A WRIN­KLE IN TIME (PG, 109 MINS), DI­RECTED BY AVA DUVER­NAY

The Hastings Mail - - WHAT’S ON -

Madeleine L’En­gle’s most fa­mous novel is a peren­nial con­tender on lists of sup­pos­edly un­filmable books.

A Wrin­kle in Time was pub­lished in 1962, af­ter be­ing re­jected by thirty pub­lish­ing houses. It went on to win awards and friends all over the world. As re­cently as 2012, it was voted the sec­ond-best chil­dren’s book of all time by Amer­i­can school jour­nal read­ers, beaten only by Char­lotte’s Web.

A Wrin­kle in Time is a far­reach­ing and fan­tas­ti­cal thing, mix­ing fam­ily drama and old­fash­ioned ad­ven­ture against a back drop of Chris­tian teach­ing, the­o­ret­i­cal sci­ence, pure fan­tasy and in­ter-di­men­sional travel. This film ver­sion keeps the ma­jor themes and plot-points of the book mostly in­tact, al­though it does drop L’En­gle’s ref­er­ences to God in favour of the more wishy-washy ‘‘the light’’.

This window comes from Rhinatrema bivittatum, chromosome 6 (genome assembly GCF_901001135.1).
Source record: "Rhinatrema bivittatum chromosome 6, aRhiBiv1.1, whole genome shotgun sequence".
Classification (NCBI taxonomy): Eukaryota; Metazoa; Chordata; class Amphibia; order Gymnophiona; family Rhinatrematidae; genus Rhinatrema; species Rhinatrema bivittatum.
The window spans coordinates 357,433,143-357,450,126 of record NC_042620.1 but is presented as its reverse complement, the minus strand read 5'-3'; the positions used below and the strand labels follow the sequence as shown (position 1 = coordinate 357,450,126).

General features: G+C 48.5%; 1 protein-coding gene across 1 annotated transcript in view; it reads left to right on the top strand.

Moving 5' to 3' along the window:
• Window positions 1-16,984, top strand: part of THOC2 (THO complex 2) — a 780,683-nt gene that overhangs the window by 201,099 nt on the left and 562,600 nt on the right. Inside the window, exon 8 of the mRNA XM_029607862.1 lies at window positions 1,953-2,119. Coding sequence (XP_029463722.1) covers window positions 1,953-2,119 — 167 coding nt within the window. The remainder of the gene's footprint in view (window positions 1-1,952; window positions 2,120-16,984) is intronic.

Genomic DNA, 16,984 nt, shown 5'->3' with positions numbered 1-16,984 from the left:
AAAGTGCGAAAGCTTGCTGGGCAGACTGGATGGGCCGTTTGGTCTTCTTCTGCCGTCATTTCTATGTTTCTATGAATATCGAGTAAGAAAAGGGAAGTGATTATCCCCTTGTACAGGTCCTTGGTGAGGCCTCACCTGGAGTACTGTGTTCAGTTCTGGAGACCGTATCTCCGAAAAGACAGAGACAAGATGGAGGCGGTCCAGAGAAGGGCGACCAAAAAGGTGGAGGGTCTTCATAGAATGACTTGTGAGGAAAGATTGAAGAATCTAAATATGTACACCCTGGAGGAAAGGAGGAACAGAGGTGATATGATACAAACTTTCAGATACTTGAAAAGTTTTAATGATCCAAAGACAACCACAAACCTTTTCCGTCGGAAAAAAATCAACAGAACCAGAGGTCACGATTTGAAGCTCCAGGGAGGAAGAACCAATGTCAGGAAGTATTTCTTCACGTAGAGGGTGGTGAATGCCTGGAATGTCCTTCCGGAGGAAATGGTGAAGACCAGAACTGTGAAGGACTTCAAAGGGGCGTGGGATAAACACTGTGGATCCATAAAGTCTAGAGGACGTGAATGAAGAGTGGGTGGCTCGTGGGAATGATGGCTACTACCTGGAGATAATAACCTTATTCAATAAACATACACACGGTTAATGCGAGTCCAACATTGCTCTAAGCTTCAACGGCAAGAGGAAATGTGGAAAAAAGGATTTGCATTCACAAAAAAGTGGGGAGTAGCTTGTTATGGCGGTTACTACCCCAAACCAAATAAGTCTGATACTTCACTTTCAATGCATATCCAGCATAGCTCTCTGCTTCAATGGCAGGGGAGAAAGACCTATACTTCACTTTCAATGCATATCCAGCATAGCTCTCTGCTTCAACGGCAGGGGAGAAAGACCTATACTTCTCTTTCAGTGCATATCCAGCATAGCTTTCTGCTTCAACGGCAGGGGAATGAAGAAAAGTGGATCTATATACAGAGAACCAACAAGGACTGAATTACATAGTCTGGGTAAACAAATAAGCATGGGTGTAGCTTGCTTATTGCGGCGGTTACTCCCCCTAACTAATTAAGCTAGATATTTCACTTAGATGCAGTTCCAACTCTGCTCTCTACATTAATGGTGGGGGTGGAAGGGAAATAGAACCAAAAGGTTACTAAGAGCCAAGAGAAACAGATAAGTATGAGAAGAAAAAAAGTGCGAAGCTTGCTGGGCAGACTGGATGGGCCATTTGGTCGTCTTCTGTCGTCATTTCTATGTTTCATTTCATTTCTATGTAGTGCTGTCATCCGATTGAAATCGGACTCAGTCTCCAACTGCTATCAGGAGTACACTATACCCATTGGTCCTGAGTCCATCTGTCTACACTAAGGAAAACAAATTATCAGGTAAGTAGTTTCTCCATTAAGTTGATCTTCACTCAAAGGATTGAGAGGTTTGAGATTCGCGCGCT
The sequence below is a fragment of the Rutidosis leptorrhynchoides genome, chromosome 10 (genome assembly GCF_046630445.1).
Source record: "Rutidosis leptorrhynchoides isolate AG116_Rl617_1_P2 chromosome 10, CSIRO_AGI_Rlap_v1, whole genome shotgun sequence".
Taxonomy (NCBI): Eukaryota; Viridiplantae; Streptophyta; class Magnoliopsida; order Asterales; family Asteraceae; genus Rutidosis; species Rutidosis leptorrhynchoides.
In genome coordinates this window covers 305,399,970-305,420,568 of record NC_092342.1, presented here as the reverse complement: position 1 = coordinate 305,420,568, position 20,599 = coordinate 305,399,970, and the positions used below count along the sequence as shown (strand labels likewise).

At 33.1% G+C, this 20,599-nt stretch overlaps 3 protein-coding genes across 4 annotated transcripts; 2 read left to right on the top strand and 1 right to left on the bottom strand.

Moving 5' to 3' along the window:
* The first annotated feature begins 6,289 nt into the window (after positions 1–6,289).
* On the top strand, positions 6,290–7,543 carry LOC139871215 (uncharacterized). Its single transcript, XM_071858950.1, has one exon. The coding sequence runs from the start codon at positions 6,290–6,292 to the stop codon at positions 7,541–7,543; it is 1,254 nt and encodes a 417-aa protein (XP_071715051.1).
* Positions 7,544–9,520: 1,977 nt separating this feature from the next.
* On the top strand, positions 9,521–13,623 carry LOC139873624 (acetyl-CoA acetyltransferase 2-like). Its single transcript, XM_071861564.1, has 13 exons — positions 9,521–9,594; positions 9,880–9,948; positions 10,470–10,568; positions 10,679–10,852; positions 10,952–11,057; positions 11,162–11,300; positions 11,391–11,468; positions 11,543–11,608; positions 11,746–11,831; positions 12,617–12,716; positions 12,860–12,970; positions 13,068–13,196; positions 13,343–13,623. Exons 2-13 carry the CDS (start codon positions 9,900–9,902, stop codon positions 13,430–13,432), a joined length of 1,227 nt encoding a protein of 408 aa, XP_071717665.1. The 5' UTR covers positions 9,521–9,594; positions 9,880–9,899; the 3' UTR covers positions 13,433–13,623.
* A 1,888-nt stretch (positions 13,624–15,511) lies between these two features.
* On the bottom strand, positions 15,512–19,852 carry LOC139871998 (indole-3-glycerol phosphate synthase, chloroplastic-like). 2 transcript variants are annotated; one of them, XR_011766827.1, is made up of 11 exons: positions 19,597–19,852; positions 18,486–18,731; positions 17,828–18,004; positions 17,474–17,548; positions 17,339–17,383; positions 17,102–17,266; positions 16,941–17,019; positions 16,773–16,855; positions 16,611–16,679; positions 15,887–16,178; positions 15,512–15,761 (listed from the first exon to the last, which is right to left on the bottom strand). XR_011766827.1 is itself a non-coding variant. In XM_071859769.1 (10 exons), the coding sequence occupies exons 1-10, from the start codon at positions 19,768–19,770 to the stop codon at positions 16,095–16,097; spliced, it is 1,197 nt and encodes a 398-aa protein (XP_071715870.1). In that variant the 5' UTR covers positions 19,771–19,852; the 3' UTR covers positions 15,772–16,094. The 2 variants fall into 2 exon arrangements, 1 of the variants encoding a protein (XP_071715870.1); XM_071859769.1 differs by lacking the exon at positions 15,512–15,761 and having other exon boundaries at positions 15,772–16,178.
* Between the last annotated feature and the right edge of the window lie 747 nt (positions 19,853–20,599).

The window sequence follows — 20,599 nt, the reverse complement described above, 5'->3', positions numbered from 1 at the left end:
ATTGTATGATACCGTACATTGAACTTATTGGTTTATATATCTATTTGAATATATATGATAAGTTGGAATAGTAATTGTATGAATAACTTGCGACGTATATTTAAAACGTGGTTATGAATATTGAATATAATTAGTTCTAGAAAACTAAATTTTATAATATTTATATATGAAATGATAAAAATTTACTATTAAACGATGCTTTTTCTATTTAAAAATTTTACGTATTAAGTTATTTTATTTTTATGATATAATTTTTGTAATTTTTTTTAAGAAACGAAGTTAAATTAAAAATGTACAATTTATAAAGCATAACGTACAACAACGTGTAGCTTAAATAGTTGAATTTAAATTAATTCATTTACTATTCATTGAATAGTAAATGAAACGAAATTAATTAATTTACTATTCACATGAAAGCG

Ava DuVer­nay ( Selma) might not be the most ob­vi­ous di­rec­tor in the world to bring a huge and ef­fects-heavy fan­tasy to the screen. But DuVer­nay is a wiz­ard at es­tab­lish­ing cred­i­ble hu­man re­la­tion­ships be­tween dis­parate peo­ple, and that is where this Wrin­kle In Time gets its real magic and wonder from.

DuVer­nay and writer Jen­nifer Lee ( Frozen) set the story in the present day and are happy to strip away a bunch of an­cil­lary char­ac­ters to fo­cus on the book’s cen­tral sto­ry­line.

Young Meg Mur­ray ( 12 Years a Slave‘ s Storm Reid) still be­lieves her sci­en­tist Dad (Chris Pine) is alive, even four years af­ter he mys­te­ri­ously van­ished one dark and stormy night. Meg’s ge­nius kid-brother Charles Wal­lace agrees, and some­how strikes up a friend­ship with three women – Mrs What­sit, Mrs Which and Mrs Who – who might hold the key to find­ing him.

From that set up, DuVer­nay whips Wrin­kle into a frenzy of fan­tas­ti­cal land­scapes, out­landish beasts and non-fright­en­ing vil­lains. We don’t ever doubt that things will turn out al­right for Meg and co. And yet, as the dark­ness that has taken their dad threat­ens to en­gulf the kids for­ever, the film

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